Baltimore's top law enforcement officer on Friday asked the FBI to take over the investigation into the unsolved fatal shooting of a detective and York, Pa., resident who was killed the day before he was to testify in front of a grand jury in a police corruption case.

An FBI spokesman said the agency is aware of the request and had no further comment.

Police Commissioner Kevin Davis reiterated that federal authorities have told him no evidence exists linking Detective Sean Suiter's death on Nov. 15 to the "Broken Boundaries" investigation, which has uncovered alleged shakedowns by members of an elite gun squad. Authorities have said Suiter was not a target in the inquiry that has led to several indictments of officers and four convictions.

But Davis said federal authorities have kept his department in the dark about new developments in the case, which he now believes has impaired the investigation into Suiter's shooting. Davis said it wasn't until six days after Suiter's death that he learned the detective had been set to testify, and he didn't know about a new indictment that broadened the corruption case until it was made public on Thursday.

"I am growing increasingly uncomfortable that my homicide detectives do not know all the facts . . . that could, if revealed to us, assist in furthering his murder investigation," Davis wrote to FBI Director Christopher Wray.

Davis' request came the day after Suiter's funeral, which was attended by more than 3,000 mourners. Absent a quick arrest despite a $215,000 reward, the shooting has only grown more mysterious, forcing police to now address whether the 43-year-old Suiter was killed as part of a conspiracy or even the possibility he took his own life.

What is clear is Suiter's death and the corruption case have now become intertwined, and he wants to ensure the credibility of the investigation. Davis said he "understands the anxiety that something just does not jibe here," with details that don't appear to add up. Davis somberly noted that years-old "nefarious acts" on his police force "are haunting us now."

Suiter was shot in the head with his own gun on Nov. 15 in a vacant lot while investigating a 2016 triple killing in West Baltimore's Harlem Park neighborhood. Police have said he confronted a man he saw acting suspiciously. Police recovered three shell casings, all fired from Suiter's weapon, which was found on or next to his body.

Davis has said that Suiter's shirt showed evidence of a struggle with an assailant and that the detective made a radio transmission that is unintelligible but shows he was in distress. A gunshot can be heard at the end of the call. The only description of a possible suspect is of a black man wearing a black coat with a white stripe.

Asked at a news briefing if the wound may have been self-inflicted, Davis said, "We are not going to discount any possibility whatsoever. . . . If evidence leads us in that direction, we will go there. If evidence leads us in the direction of a conspiracy, we will go there. If evidence leads us to an unknown perpetrator we have not identified yet, we will go there."

Davis said that at this point, detectives do not believe suicide was the cause based on recovered evidence, discussions with Suiter's family and an examination of personal effects. The medical examiner ruled the death a homicide.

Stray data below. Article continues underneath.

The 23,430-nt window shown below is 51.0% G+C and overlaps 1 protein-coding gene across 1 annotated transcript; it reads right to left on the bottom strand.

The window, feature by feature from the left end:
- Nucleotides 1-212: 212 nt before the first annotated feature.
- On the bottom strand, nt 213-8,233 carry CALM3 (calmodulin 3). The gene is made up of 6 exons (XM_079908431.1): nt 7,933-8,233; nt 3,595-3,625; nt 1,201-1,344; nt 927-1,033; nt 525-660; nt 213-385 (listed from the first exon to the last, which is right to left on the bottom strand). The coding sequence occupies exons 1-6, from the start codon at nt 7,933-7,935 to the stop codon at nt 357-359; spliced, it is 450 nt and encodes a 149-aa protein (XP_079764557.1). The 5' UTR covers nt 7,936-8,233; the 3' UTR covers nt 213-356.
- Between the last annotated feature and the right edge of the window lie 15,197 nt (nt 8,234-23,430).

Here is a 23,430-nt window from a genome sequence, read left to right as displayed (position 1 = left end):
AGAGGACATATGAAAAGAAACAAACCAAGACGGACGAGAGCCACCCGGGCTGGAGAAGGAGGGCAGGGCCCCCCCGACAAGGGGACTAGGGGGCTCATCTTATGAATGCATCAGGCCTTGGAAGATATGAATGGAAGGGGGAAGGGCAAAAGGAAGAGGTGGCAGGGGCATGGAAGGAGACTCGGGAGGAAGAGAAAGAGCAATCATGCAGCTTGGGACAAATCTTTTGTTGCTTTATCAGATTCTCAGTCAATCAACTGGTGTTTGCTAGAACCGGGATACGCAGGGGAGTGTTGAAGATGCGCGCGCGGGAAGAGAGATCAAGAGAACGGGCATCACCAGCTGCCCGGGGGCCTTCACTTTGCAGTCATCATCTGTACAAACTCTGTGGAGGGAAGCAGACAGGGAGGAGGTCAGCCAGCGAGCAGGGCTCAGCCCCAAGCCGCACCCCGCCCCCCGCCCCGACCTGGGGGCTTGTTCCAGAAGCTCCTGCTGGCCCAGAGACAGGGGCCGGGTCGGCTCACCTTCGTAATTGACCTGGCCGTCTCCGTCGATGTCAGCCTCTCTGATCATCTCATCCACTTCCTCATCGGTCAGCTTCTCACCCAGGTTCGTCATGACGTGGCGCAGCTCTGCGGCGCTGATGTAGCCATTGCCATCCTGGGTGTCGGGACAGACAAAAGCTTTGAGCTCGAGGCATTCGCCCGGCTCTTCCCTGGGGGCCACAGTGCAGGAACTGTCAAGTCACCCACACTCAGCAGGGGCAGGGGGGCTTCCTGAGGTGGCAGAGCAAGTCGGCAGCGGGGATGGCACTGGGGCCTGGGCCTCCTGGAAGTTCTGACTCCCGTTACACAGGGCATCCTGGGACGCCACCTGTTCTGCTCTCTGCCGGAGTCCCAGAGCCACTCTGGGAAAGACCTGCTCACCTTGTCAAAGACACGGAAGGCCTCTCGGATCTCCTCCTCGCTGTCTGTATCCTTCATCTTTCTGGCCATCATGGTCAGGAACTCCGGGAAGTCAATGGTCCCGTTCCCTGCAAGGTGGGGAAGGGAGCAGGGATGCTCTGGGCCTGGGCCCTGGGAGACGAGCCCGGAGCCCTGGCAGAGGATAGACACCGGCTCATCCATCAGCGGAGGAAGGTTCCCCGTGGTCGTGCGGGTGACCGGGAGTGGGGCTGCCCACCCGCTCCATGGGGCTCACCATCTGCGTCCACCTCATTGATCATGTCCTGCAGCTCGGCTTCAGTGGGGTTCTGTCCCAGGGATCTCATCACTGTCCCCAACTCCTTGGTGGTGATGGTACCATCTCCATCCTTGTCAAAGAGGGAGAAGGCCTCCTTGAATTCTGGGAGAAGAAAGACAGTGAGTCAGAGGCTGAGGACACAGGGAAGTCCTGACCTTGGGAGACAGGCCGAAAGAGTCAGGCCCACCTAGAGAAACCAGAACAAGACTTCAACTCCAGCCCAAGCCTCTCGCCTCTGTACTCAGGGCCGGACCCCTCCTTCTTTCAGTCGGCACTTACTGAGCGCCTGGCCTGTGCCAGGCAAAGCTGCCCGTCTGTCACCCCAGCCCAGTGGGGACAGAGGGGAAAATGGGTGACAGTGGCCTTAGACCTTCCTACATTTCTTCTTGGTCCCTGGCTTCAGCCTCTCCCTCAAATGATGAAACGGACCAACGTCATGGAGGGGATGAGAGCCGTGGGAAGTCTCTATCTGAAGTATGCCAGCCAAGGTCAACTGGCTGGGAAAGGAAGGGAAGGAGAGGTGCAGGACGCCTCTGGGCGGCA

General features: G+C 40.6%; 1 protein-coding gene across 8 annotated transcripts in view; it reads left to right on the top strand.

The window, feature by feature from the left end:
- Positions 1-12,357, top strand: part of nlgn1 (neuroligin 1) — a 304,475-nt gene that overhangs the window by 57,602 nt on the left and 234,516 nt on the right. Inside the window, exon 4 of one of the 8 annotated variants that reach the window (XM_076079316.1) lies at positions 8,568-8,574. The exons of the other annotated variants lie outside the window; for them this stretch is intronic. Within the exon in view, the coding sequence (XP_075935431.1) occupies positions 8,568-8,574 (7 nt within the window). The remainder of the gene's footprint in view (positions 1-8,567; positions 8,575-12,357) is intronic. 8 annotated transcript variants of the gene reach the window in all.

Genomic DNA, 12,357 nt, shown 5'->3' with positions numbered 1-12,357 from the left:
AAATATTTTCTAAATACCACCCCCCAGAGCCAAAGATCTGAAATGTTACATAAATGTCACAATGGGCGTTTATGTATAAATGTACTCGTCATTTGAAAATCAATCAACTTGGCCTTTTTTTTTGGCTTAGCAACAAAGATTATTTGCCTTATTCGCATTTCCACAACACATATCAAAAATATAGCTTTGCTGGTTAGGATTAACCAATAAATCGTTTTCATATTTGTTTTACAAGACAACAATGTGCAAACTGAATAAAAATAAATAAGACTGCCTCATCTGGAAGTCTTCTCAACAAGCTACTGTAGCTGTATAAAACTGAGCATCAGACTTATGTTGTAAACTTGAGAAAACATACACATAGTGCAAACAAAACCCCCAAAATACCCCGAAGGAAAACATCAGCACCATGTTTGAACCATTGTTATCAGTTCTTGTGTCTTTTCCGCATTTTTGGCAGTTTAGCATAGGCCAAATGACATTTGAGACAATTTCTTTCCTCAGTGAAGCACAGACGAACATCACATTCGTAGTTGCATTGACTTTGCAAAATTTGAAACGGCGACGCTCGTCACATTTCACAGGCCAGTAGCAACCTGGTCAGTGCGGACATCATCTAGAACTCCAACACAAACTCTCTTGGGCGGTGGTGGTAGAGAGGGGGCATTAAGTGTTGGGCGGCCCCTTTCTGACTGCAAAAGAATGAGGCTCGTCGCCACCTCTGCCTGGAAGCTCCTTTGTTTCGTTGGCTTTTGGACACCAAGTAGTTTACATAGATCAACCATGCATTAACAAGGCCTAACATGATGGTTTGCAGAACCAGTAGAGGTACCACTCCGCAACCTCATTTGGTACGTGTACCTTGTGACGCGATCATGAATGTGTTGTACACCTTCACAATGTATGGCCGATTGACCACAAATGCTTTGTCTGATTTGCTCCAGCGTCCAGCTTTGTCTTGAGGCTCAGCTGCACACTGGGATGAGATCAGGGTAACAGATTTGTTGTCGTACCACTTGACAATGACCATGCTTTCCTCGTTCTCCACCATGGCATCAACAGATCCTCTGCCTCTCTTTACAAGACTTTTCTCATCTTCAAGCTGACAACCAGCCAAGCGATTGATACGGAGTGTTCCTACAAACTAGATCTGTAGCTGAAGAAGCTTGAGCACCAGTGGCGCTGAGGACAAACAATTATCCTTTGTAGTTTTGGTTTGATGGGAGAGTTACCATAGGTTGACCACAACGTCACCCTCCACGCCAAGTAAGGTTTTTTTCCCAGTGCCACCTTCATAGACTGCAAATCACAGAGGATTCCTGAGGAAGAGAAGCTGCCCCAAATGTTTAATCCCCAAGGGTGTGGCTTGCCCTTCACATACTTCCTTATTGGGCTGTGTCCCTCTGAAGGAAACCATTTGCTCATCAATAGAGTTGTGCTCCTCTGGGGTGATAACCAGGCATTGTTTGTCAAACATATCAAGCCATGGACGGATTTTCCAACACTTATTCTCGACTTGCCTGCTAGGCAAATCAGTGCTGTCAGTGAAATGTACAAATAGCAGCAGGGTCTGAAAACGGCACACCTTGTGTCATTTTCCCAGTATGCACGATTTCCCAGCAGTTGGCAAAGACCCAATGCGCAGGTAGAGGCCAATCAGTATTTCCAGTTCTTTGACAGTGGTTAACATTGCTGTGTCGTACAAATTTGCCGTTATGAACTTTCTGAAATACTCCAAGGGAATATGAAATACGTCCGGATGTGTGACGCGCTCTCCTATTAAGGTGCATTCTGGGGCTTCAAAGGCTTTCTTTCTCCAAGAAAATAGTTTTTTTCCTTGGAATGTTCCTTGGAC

Davis said Suiter was to have testified at a grand jury considering new allegations against Sgt. Wayne Jenkins, who was indicted along with six other officers in March on racketeering charges involving allegations that they robbed drug dealers and planted drugs on people they illegally detained. An eighth officer was indicted later, and a Baltimore police cadet who left to work as an officer in Philadelphia also has been charged.

Davis said federal court papers show Suiter once "unwittingly recovered drugs that had been planted by another police officer."

That case dates to April 2010 when Jenkins said he saw a man holding money get into an Acura in what he suspected was a drug deal. The driver sped off, leading to a pursuit that ended in a crash that killed a bystander. Umar Burley and Brent Matthews were arrested.

Jenkins wrote in charging documents that he asked Suiter – who was in another police vehicle – to search the Acura. Suiter found 32 individually wrapped pieces of heroin. Both suspects pleaded guilty. Burley was sentenced to 15 years; Matthews to 10 years. Court documents said they feared "that in a trial involving the officers' word against theirs, they would lose."

On Thursday, federal prosecutors charged Jenkins with civil rights violations and falsification of records, alleging the drugs Suiter found had been planted by or at the direction of Jenkins. Prosecutors asked the court to vacate the guilty verdicts against Burley and Matthews. Burley had been released from prison in August after serving seven years; Mathews had completed his sentence.

The indictment says that after arresting the men, Jenkins told another officer at the scene "to call a sergeant . . . because he had the 'stuff' " in his car. Prosecutors now say that "at the time of the car chase, there were no drugs in the car driven by Burley. After the crash, heroin was planted in the car by a BPD officer."

Davis said he suspended an officer who had been in the car with Jenkins. He said the sergeant who allegedly brought the drugs that were planted in the Acura retired in 2012. Jenkins' attorney, Steven Levin, declined to comment on Friday.